14 MINS READ
Experience versus technology has been a classic debate in commercial insurance underwriting.
Some view the process as an acquired skill, requiring years of experience in handling multiple data sources and assessing their impact on business risk. However, the function is now beset with talent shortage challenges and increasingly demanding customers. Businesses now want insurance coverage personalized to their specific needs, with quotes delivered to them within minutes instead of days.
Automation in insurance strives to address this challenge. But transforming commercial insurance requires more than just automation. Insurers need to invest in infrastructure with the capabilities to analyze data from internal sources as well as external partners or open data platforms using application programming interfaces (APIs). An ideal next-generation underwriting platform can automate commercial underwriting in small and medium businesses and provide quotes in real time through online channels. For large corporates, the platform can streamline the commercial insurance processes and develop customizable, industry-specific risk analytics tools. We discuss how data analytics-backed underwriting platforms will allow insurers to partner with their customers in protecting their valuable assets.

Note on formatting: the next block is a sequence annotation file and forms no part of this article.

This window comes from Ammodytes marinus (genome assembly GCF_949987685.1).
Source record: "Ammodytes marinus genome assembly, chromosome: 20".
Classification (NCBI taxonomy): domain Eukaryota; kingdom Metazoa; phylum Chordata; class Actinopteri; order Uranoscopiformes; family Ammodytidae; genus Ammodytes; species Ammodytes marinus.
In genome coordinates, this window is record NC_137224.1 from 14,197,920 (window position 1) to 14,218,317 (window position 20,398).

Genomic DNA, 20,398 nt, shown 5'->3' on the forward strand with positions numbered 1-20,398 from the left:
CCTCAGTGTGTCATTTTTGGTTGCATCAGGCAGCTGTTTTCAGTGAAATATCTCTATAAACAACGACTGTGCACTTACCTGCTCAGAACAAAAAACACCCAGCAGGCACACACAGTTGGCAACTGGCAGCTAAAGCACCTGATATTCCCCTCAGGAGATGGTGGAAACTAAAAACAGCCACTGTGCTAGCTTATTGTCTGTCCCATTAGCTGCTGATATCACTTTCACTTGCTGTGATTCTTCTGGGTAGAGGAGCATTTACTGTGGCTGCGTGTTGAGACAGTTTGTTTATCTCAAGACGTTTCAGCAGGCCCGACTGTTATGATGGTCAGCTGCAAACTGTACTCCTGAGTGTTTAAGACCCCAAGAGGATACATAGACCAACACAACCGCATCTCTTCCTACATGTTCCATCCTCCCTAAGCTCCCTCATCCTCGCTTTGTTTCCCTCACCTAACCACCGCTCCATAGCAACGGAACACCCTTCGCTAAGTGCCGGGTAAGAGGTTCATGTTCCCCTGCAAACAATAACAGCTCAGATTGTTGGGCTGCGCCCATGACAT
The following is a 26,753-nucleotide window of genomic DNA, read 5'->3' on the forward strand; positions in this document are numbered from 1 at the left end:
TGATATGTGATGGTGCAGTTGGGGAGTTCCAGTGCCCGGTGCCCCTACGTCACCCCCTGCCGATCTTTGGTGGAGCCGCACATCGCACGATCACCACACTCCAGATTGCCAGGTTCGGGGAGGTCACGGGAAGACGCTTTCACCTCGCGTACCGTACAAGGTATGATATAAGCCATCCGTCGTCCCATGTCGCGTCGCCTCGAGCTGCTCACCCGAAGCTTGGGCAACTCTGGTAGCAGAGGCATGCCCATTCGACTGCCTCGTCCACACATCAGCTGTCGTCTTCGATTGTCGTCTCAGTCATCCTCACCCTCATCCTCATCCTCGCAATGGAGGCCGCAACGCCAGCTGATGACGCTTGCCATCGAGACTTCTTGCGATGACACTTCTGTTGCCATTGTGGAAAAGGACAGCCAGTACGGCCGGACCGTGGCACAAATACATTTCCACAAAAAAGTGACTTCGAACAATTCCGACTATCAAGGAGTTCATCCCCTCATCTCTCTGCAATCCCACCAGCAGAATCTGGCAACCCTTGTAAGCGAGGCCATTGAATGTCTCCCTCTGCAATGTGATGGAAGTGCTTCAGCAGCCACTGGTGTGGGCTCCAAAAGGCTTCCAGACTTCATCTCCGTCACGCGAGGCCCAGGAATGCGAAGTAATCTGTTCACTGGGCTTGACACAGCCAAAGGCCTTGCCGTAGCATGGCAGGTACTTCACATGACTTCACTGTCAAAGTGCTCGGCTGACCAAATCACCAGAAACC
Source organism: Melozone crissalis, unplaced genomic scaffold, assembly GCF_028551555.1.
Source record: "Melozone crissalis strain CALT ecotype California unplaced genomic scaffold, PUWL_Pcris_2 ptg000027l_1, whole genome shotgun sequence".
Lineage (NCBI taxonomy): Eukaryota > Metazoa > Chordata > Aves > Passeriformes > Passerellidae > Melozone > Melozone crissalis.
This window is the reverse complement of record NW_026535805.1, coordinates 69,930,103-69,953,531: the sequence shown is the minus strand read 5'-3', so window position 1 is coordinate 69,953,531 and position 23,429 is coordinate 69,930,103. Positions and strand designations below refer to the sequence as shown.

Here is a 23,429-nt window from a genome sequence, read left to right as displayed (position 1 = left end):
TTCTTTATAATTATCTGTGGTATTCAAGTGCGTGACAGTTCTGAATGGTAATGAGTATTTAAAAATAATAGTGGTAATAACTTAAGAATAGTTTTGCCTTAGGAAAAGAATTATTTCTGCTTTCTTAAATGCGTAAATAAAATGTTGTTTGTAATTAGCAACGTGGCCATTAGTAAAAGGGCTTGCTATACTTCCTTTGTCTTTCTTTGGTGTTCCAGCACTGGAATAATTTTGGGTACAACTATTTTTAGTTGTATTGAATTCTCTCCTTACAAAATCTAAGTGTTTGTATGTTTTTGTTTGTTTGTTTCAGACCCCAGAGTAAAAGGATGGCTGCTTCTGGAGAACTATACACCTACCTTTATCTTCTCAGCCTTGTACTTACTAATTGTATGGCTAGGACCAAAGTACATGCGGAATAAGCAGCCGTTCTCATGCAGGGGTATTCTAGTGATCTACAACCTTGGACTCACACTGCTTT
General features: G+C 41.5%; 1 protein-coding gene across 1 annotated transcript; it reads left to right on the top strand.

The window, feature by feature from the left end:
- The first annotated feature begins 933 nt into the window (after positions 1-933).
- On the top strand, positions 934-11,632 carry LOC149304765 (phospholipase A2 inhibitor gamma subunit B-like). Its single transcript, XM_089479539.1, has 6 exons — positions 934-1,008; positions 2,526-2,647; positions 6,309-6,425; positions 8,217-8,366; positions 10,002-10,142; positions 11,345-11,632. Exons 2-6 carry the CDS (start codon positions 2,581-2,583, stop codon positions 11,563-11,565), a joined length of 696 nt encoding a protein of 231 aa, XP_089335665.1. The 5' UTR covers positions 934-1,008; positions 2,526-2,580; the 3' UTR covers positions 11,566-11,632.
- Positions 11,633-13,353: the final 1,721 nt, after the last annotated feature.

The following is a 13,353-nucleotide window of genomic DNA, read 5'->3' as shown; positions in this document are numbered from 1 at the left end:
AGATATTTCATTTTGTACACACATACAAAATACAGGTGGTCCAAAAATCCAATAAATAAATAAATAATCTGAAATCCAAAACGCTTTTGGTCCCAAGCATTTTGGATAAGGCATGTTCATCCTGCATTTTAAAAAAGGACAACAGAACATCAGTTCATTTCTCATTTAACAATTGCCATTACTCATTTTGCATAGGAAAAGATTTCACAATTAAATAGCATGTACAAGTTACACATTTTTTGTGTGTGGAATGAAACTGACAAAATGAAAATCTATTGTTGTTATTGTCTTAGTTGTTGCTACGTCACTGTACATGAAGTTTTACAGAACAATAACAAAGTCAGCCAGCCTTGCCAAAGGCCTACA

Trends shaping the insurance industry
Insurance underwriting deals with assessing and pricing the risks associated with the insurable.
Be it the hyper-dynamic cyber landscape or the physical world entrenched with the constantly changing scenarios due to the COVID-19 pandemic and supply chain challenges, risks are evolving in every sphere. The constant changes in the productivity of organizations due to strained supply chains, employee health concerns, geopolitical changes, and compliance requirements make it difficult for reliable business and financial forecasts. The impact of these risks on different industries is often beyond established risk models, coupled with limited expertise or experience.
Set against this ever-changing backdrop, data-driven transformations in personal insurance underwriting, such as telematics-based continuous underwriting for motor insurance, on-demand insurance, and other similar trends, are gaining momentum. Growing market needs of micro, small, and medium-sized enterprises (MSMEs) customers and the dearth of experienced talent are driving similar trends in commercial underwriting as well. MSME customers now prefer direct channels and straight-through processing (STP) for financial transactions, whereas large business customers favor bespoke offerings customized to their requirements.